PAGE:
The EP didn’t reach much success, but Diamandis continued to gig at local haunts across North and East London where she played shows to a whole number of crowds. From old-timers in pubs to Covent Garden fashion pop-ups, even punching one audience member who reportedly “got too close for comfort while rolling on E.”
Diamandis continued on her own, crafting her own merchandise and eventually through her contacts with Neon Gold she was signed over in partnership to 679 Records and through Atlantic Records was able to release her first studio album.
While her singles were charting, it wasn’t until her sophomore album that she gained her first Number 1 in the ranks which sky-rocketed her name across social media through 2012. Electra Heart was an album that came to be after Atlantic had denied her previous (and already prepared) follow-up to The Family Jewels (reportedly title die Life).
The hype that built up to the release of the album was an absolute mess that saw demos and rough-cuts leaking from every corner of the internet, which eventually led to the artist considering filing a police report after having her laptop stolen.
Nonetheless, her label insisted she took a more pop view to the work she had and shipped her off to the states to work with the likes of Dr Luke and posse. Through her work in America, she met producer Betatraxx, who (despite the album having already been sent for mastering) wanted to work with Diamandis on a track from the era and thus the album was gifted a title-track.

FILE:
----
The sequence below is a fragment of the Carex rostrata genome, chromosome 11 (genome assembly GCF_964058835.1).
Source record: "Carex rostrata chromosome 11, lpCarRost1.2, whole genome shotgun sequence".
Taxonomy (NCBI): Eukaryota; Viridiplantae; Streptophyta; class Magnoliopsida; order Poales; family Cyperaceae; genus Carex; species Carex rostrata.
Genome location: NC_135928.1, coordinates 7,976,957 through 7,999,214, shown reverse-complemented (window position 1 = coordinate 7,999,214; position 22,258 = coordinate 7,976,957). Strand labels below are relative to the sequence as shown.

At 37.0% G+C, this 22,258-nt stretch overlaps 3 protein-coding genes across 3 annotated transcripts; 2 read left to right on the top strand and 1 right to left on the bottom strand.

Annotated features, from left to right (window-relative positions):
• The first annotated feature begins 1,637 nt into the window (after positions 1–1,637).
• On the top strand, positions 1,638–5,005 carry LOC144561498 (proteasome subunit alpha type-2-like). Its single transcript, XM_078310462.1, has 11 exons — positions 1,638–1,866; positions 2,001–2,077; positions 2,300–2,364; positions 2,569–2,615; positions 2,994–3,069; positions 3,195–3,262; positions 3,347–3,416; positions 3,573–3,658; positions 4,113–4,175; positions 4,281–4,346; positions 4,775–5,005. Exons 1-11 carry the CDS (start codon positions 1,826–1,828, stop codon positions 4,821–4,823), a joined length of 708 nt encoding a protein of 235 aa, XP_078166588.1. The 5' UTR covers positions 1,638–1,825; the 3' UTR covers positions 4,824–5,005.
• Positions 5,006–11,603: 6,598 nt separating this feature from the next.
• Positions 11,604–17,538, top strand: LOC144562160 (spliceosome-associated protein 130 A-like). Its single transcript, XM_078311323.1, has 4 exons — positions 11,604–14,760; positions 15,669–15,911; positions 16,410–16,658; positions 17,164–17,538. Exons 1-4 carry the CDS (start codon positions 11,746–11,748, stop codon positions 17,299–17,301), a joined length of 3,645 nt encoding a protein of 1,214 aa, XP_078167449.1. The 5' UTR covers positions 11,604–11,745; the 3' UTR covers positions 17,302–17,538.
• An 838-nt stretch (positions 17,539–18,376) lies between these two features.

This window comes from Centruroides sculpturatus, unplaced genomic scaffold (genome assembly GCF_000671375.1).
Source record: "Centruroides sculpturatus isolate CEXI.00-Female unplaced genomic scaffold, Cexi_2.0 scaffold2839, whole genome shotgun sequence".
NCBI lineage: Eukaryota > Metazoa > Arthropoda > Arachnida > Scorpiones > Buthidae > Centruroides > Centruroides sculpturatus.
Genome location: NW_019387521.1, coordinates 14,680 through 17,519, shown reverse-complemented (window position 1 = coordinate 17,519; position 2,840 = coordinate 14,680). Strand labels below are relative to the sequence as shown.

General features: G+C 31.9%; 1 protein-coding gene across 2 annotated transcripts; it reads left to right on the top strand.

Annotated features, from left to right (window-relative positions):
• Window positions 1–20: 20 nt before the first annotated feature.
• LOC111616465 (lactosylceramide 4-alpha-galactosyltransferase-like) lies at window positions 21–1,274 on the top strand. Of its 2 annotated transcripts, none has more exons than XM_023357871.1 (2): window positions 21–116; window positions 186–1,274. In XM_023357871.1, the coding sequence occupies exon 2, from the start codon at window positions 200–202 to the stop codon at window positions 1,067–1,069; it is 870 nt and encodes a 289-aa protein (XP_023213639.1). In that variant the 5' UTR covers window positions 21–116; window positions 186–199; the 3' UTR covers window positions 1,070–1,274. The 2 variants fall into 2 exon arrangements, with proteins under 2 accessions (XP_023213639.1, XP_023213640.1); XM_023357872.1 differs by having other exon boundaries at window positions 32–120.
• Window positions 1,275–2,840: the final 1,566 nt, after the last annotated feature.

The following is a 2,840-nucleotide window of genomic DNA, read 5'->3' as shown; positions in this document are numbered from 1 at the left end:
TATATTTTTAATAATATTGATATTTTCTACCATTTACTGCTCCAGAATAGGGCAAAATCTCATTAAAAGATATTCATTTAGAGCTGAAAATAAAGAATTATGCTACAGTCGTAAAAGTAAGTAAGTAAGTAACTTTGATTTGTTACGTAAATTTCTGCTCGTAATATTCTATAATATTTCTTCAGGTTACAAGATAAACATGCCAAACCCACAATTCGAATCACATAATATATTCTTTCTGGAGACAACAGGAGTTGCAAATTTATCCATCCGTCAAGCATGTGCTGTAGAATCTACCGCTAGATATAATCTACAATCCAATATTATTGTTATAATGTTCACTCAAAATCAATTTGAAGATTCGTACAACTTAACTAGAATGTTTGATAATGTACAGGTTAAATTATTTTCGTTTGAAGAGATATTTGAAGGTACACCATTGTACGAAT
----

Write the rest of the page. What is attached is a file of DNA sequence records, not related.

After finishing up her tours of the album, Diamandis ‘killed off’ the character she had curated over the previous three years and sought a new sound in FROOT. Despite reportedly bankrupting her label with the release of Electra Heart, Diamandis found solace in her artistry roots and became to reflect on herself while at rest. This lead to her eventual meeting with David Kosten (of Faultine) and reaching back into what got her to where she is today: her own music. She produced and wrote every track on the album with the help of Dave, and the finished result is a piece of music that can be listened to in full or broken up into singular pieces, as seen in the vinyl rollout that followed the 2015 release.
But it is very clear to see, through her social medias and each album’s respective campaign that Diamandis is a champion of engagement. She doesn’t pander to her fans (although she does feel as though Electra Heart inadvertently had done so without her realising until the Lonely Hearts Club Tour kicked off), she follows her calling as an artist and does it effectively. Just take a look at the excerpt below, taken from newly-launched personal blog ‘MarinaBook’ and you’ll understand what we mean.
Diamandis has mastered the art of engagement and while she hasn’t exactly had to make use of crowdfunding, she has spent her career crowd-sourcing her influence and intent and the result is an incredible niche of a community: the Diamonds. When Marina began her career as an artist she may not have felt like one at the time and as a result wanted to distance her personal ideology from her music which saw her beckon the stage-name of Marina and the Diamonds. She was constantly asked if the Diamonds were her band but would fire right back at interviewers saying the Diamonds were intended to be the fans, because she envisioned her persona (if you may) as being an inclusive space for those who just wanted to send a message to the world and watch the reaction. She may not have realised it all the way back in 2007, but over the years and throughout 2017 (which saw her release a collaboration with Clean Bandit – and also her first track since the release of FROOT), she has opened doors to a plethora of fans and artists alike who all share similar ideals but remain close to their personal aspirations – evident even more so in the lyrics of Disconnect which saw Marina begin the transition from FROOT into her own personal development, all the while still maintaining frequent engagement.